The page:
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CITES COP18 Decisions Will Impact Rosewood, Cedrela, Afrormosia

Posted By Cindy L. Squires, Esq., Friday, October 4, 2019
Updated: Friday, October 4, 2019

I am pleased to report that IWPA’s active engagement at the 18th Meeting of the Conference of the Parties (COP18) of the Convention on International Trade in Endangered Species of Wild Fauna and Flora (CITES) resulted in several changes that are important to companies that trade in CITES-listed wood products. For those who may not be familiar with CITES, it is an international agreement that regulates trade in specimens of wild animals and plants to ensure that such trade does not threaten their survival.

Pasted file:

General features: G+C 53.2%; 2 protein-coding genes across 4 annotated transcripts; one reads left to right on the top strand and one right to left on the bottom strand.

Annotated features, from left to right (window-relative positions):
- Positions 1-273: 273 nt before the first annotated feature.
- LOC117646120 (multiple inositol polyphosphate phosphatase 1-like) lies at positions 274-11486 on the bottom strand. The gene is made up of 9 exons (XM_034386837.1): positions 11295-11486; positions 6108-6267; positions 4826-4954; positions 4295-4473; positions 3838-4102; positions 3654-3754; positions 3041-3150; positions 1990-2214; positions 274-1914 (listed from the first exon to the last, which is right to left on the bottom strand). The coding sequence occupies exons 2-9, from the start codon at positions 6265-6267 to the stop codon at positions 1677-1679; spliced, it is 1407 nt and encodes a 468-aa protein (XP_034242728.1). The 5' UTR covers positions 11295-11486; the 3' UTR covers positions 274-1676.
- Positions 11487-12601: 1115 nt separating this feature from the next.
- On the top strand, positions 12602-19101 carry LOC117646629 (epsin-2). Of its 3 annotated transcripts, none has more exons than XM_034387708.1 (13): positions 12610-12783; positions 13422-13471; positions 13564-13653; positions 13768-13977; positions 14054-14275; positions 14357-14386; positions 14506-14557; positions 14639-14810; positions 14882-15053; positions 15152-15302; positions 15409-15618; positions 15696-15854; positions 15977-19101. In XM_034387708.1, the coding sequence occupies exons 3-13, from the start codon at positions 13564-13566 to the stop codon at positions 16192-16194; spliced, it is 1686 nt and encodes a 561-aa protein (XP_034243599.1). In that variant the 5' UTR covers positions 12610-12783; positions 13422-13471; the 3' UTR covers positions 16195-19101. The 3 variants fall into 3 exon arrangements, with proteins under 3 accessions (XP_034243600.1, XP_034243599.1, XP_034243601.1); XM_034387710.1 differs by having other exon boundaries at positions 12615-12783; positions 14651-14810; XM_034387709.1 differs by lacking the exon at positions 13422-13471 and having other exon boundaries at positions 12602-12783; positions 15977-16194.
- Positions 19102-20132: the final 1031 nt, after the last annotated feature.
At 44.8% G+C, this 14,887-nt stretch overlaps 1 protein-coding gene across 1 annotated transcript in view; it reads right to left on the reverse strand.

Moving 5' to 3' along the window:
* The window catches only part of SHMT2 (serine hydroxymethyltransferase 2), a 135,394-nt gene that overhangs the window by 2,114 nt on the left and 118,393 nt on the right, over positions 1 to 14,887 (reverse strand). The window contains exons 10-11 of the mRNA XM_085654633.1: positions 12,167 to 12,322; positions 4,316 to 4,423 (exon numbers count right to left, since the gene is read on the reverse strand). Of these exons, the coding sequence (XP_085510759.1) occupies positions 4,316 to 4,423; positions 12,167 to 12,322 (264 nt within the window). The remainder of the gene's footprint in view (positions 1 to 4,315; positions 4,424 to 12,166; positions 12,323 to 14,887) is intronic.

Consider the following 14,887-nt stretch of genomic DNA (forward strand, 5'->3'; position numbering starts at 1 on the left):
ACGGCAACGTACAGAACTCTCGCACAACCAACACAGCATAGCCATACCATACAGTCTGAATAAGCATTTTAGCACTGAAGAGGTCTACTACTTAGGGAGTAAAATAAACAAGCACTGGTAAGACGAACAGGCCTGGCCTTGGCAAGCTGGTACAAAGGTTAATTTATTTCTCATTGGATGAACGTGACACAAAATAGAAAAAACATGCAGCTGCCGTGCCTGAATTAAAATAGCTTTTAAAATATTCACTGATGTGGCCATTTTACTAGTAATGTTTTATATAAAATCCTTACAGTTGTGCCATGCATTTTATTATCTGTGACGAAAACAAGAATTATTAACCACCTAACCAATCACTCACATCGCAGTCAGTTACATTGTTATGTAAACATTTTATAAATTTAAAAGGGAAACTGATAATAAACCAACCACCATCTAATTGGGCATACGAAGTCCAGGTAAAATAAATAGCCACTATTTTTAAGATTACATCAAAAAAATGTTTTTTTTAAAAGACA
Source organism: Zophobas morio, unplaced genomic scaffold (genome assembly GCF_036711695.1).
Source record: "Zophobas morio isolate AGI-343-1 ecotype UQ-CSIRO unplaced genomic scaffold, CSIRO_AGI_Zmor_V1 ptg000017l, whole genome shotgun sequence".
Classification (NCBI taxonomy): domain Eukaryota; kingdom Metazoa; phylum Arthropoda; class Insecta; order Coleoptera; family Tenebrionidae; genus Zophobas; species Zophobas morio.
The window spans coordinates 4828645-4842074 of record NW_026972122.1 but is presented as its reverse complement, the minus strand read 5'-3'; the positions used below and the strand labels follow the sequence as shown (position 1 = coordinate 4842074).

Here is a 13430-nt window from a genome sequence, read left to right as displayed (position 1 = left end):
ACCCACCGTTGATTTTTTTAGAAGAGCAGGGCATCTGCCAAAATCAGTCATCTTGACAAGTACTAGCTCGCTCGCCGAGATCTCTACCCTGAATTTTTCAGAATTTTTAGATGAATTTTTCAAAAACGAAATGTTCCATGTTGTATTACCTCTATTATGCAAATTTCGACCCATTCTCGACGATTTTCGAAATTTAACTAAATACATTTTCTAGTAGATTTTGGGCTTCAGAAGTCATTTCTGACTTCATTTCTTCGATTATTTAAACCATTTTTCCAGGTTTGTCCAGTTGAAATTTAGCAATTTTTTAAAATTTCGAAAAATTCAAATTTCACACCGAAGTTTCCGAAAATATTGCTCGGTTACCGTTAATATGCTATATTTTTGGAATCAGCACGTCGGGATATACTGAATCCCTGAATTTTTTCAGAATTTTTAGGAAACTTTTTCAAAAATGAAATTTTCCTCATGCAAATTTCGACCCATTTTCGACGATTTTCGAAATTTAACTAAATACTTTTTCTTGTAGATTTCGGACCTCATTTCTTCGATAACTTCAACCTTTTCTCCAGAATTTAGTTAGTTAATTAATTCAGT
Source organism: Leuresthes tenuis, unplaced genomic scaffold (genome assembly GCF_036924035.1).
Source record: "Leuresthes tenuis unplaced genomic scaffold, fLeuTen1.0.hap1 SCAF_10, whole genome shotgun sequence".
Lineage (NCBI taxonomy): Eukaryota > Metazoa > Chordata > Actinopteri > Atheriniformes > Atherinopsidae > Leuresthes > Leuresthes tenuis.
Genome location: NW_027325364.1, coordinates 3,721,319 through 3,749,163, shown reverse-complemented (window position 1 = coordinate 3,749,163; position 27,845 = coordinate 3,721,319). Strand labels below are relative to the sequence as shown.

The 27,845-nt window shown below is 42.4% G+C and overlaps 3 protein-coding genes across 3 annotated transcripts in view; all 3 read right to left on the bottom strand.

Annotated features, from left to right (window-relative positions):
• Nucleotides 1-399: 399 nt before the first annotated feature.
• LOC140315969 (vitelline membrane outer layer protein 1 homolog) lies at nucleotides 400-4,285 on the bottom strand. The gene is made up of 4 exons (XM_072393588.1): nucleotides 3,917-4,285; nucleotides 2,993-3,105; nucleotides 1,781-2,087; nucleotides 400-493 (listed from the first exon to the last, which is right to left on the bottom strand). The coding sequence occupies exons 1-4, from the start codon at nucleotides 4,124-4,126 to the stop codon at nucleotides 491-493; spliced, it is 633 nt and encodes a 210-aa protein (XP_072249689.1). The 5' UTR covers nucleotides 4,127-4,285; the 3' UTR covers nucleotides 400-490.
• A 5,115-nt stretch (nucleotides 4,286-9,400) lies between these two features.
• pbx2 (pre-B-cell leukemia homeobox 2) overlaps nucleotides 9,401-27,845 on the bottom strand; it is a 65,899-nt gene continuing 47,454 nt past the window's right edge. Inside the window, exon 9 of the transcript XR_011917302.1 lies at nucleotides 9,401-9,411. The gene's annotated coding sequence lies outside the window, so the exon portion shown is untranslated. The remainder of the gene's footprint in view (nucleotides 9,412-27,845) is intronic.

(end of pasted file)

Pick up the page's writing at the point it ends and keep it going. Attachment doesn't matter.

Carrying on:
Thankfully, the Parties adopted a proposal to fix the flawed Annotation #15 that had negatively impacted trade in musical instruments that contain rosewood species from the genus Dalbergia. The new annotation is the result of three years of negotiations. The new annotation will now exempt finished products up to a maximum weight of the CITES-listed wood of up to 10 kg per shipment as well as finished musical instruments, finished musical instrument parts, and finished musical instrument accessories. That means that while timber exports will require an export permit, finished musical instruments will not. This will dramatically reduce the number of permits that CITES management authorities in countries such as the U.S. must process for finished musical instruments, thus easing the extensive wait times exporters have faced.